The effects of the massive Japanese earthquake and tsunami in March are thought to have skewed new car sales in May.
The 4535 new cars sold last month were down 1.8 per cent on a year earlier, although 277 ahead of the April figures.
Motor Industry Association chief executive Perry Kerr said the overall total last month, as well as brand rankings, had been affected by shortages of new vehicle stock.
After the new vehicle industry had started the year strongly, the supply of some vehicle models had been disrupted as a consequence of the March tsunami.
But recent reports indicated the Japanese industry was moving more quickly than originally expected and the association was hopeful supply would be back to normal by the fourth quarter.
Normally dominant company Toyota, which made 20 per cent of new car sales in 2010, was in sixth place in May with just 331 sales or 7.3 per cent of the new car market.
Holden was in first place with 560 sales or 12.4 per cent, followed by Hyundai with 454 sales or 10 per cent, and Suzuki with 433 sales or 9.6 per cent.
Only 88 Toyota Corollas were sold in May, compared to 286 Suzuki Swifts, 205 Holden Commodores, 181 Holden Captivas and 173 Hyundai I30s.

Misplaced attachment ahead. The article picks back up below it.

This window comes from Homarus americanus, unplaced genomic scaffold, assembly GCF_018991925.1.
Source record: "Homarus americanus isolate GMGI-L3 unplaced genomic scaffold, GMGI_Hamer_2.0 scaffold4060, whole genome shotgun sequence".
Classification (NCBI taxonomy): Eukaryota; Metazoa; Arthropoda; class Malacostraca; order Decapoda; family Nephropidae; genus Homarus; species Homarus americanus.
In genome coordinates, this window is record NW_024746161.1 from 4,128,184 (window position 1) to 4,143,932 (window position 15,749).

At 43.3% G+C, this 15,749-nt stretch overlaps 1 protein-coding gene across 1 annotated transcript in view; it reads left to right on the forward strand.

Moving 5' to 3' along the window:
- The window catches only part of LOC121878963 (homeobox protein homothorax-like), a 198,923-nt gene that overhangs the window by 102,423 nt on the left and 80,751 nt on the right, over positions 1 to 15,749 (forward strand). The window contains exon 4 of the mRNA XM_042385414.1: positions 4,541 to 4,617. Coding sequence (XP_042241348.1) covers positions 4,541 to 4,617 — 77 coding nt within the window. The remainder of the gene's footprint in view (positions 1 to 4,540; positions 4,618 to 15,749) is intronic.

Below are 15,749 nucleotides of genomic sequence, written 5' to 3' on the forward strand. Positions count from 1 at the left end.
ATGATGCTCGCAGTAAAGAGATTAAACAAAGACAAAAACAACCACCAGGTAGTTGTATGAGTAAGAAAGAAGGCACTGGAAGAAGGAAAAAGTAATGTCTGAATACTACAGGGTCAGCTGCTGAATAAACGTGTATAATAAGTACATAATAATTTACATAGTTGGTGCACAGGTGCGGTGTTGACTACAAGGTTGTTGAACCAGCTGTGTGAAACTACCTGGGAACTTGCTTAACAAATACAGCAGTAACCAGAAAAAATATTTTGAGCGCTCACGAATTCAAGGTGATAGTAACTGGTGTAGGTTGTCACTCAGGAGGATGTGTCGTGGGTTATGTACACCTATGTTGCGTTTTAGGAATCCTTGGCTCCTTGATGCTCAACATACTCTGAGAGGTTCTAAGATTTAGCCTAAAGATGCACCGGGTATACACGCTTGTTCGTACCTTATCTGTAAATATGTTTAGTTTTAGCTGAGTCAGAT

Commercial vehicles made a strong showing last month, with the 2028 sales of new commercials below only two other months in the past two years, and 12.6 per cent ahead of a year earlier.
Toyota led the commercial segment with 632 registrations followed by Nissan with 347 and Ford with 270.
Light commercial vehicles were the top two selling models overall for the month, with the Toyota Hilux at 450 and the Nissan Navara at 337. The third selling light commercial was the Ford Ranger at 208.
That trend is expected to continue through June with a strong sales push around the National Agricultural Fieldays, Kerr said.
The 7013 used car registrations, usually imported used cars, were 14 per cent up from April and 5 per cent down from May 2010.